Quite a few add the inner double wall for many reasons. It doesn’t have to be wood, some go with lightweight metal studs. Doing so, you get the proper spacing you need to attach the drywall too, and having the double wall, helps with air circulation considerably; helps more with cooling and heating; and should eliminate any mold/fungus concerns, as well as any concrete sweating problems. For my game room, the double wall wasn’t necessary, just have exposed insulation that is white vinyl. Being a game room, I wasn’t going to do anything to fancy with the walls.

Metal buildings for homes are probably going to be slightly more overall (perhaps 10%, but not sure). I still think they are practical and about as maintenance free as you can get. Also, you can do all sorts of things to the exterior now, such as put up lightweight stone or brick on it, which I think helps dress it up a bit. Other things they are doing with the exterior as well. With some it’s difficult to know it’s even a metal building. Try to get away from the rectangular box look, and add a few extra gables and hips.

Several down the street really did some nice metal homes, one with a wrap around porch. Really looks great, I think.

It’s my understanding that steel frame homes are fairly common in Japan, where steel is a much more plentiful resource than wood. Some of them come as modular cubes. You basically just bolt them together on site and voila, instant house. They are built around a central stack, where all of your heating ducts, plumbing connections, and wiring goes.

Cheaper and more plentiful wood makes steel frame houses less competitive in the U.S.

While the Japanese pre-fabs certainly look boxy, you could build a steel frame house in pretty much any design you wanted. I’m not sure what the price of steel is these days, but I suspect that you would end up paying a lot more than you would for a wood frame house. Using pre-fab parts would lower the cost but would also reduce your design options. Some of the pre-fab homes look pretty much like a regular house though.

One thing that might be an issue for some people is that steel frame homes and also metal roofs tend to naturally block radio waves, which affects things like TV reception (if you don’t have cable) and cell phone signals. There are ways to make TV antennas and cell phones work with metal buildings but it does require a bit extra on your part.

I appreciate all the replies. I’m at the age now where I don’t think I’ll be moving again (so I don’t care too much about resale value), and low maintenance is worth a lot.

I use either cable or satellite for TV, I don’t have a cell phone, and I do have a termite problem where I live. I think this is worth pursuing.

Steel framing is nothing exotic. Unusual for US homes, perhaps, but very common for commercial buildings. Once the drywall goes up, you really can’t tell what’s inside.

Lustron, OTOH, is crazy exotic. Steel framing and porcelain-enameled steel surfaces. It’s like living in a 1950’s fridge or gas station.

IIRC, heating and cooling are OK, but just living with them is challenging. Want to hang a picture? Think again. Think carefully. Before 3M invented Command hooks, your options were magnets or drilling holes that you’d never be able to patch.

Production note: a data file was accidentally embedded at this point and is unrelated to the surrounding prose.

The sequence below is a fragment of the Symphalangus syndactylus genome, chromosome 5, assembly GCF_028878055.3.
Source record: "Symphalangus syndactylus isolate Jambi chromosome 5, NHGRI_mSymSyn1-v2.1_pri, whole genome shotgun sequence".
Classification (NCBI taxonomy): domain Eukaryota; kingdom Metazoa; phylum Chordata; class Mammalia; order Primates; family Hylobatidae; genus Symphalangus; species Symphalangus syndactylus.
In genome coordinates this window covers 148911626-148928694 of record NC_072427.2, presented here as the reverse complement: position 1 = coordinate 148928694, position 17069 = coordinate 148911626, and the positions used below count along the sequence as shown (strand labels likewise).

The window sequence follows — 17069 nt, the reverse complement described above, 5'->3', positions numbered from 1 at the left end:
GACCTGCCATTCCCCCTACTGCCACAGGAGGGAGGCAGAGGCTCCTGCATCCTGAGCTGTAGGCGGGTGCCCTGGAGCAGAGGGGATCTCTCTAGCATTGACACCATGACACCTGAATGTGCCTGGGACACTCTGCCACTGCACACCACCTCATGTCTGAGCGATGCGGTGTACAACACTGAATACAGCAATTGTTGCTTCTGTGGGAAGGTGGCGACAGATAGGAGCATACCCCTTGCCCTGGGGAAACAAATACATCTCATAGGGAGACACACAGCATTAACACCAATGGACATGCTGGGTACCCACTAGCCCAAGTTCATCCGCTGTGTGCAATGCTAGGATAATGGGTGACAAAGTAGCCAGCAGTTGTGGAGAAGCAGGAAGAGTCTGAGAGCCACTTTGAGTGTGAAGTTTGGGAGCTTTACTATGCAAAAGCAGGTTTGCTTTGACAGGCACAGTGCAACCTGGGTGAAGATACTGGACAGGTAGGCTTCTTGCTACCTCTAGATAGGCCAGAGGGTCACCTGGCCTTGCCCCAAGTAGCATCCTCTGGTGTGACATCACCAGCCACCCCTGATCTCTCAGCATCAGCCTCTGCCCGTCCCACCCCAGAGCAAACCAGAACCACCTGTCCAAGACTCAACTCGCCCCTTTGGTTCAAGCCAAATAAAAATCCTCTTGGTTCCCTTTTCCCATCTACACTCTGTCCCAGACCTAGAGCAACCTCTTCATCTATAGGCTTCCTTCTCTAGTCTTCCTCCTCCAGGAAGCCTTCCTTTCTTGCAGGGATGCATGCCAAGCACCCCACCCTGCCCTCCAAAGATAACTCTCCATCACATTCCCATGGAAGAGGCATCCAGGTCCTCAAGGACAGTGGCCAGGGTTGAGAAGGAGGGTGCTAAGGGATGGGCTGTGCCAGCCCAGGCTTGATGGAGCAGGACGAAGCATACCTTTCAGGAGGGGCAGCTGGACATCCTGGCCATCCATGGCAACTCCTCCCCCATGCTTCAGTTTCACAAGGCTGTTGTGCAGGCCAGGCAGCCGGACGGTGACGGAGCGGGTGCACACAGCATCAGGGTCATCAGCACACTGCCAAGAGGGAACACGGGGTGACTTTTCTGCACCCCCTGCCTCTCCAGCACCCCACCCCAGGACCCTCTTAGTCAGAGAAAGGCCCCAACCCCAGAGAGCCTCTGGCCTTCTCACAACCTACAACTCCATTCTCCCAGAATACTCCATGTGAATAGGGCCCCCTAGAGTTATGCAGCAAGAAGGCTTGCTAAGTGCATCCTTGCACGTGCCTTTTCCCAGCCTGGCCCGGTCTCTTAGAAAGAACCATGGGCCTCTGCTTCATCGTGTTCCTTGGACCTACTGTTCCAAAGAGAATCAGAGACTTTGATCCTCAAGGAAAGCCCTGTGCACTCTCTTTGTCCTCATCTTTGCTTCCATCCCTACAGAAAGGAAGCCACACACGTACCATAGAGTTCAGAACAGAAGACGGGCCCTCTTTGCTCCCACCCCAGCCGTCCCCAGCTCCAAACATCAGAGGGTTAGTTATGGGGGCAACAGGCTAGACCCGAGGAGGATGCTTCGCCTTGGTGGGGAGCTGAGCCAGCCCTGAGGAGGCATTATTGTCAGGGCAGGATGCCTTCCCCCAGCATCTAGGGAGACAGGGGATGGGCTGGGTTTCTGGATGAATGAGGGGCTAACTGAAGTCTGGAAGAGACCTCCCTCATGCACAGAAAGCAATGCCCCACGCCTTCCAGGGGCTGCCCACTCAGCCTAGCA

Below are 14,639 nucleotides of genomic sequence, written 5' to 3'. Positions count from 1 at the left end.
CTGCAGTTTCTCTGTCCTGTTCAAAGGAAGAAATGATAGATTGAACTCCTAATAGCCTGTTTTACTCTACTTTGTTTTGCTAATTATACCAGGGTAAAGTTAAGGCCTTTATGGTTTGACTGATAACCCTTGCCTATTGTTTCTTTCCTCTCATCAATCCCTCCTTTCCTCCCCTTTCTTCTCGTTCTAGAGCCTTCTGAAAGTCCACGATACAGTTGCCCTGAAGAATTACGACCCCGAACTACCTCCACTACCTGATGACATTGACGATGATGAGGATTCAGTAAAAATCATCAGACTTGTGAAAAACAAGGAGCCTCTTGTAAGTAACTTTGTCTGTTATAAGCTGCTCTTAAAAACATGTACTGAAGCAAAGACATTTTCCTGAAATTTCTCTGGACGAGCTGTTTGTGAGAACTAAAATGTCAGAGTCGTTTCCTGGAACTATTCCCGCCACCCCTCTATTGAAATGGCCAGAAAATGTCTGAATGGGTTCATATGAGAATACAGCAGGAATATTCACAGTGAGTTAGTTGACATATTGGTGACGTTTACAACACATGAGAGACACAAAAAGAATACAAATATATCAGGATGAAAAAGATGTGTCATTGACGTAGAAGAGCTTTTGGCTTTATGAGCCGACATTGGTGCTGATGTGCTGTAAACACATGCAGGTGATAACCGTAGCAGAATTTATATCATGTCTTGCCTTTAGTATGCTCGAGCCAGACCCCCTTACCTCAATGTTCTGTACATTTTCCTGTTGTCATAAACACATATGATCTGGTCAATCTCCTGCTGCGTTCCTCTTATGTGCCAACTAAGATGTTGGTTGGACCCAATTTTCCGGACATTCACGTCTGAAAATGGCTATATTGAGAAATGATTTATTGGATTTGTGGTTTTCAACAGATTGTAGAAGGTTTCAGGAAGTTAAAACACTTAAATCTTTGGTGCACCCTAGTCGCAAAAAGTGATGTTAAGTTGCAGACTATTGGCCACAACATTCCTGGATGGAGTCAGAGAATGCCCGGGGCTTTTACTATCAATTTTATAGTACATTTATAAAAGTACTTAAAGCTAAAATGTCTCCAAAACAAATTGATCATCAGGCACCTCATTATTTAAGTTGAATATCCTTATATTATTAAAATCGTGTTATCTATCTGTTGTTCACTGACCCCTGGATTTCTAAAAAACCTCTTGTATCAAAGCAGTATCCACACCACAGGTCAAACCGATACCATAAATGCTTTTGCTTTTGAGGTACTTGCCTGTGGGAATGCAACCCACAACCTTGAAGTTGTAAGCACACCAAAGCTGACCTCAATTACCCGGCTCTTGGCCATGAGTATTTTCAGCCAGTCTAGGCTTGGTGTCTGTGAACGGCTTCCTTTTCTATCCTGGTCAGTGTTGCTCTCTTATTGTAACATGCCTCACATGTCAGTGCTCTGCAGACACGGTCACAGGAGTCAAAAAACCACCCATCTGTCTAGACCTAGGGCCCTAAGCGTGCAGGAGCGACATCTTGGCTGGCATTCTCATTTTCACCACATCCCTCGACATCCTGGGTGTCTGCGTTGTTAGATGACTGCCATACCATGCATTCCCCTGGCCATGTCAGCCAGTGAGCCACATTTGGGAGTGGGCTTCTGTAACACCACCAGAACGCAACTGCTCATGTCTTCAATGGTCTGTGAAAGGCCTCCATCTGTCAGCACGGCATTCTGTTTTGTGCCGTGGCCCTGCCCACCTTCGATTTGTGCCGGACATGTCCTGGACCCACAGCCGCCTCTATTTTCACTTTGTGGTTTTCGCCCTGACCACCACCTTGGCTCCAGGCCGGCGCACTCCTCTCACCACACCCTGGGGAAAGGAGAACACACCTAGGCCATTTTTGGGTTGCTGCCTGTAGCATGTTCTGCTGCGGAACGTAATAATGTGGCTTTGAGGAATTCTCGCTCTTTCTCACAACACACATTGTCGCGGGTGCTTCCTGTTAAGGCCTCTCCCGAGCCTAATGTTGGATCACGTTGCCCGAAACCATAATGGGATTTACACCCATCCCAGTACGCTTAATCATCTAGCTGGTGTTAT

Want to run phone, LAN or CATV cables? Get a plasma cutter or live with wires snaking around the walls. As mentioned above, forget about wifi or cell phones.

I meant to comment with TV reception, I hear often these are problems, but just never experienced it myself personally. Both in my metal building, where I have a TV and cordless phone, as well as my cell phone, and my regular home which has a metal roof, I don’t have any reception problem on any of these nor with my wifi. I do have problems with TV reception when 18 wheelers go down my road, but I had that problem back when I had asphalt shingles too.

Rain will sure be loud inside those homes.

Not once it’s insulated.

Right now, we’re building a house (timber frame) and living in an apartment in a metal shop on the property. The rain is super-loud in the uninsulated garage portion, but the apartment area is quiet.

That’s a completely different animal than you described in the OP. Those are steel framed homes, but the siding can be anything. Steel framing is much more expensive than wood framing. Material costs are going to be quite a bit more, and you’ll have to find a "carpenter’ who is used to framing with steel. The latter is probably not a problem, but you always open yourself up to problems when you do something out of the ordinary.

It would be without the insulation. Since my home already had asphalt shingles originally, the plywood underneath stayed in place. So my metal roof goes over it. You wouldn’t notice any difference in sound. My metal buildings with 3" of insulation isn’t anything I notice either. Out in my patio area, I actually like listening to the rain hitting it. Gosh, we barely even know what rain is any more in my parts. They are projecting my city will run completely dry in less than two years, unless we have a gulley washer, a.k.a., a turd floater in these parts.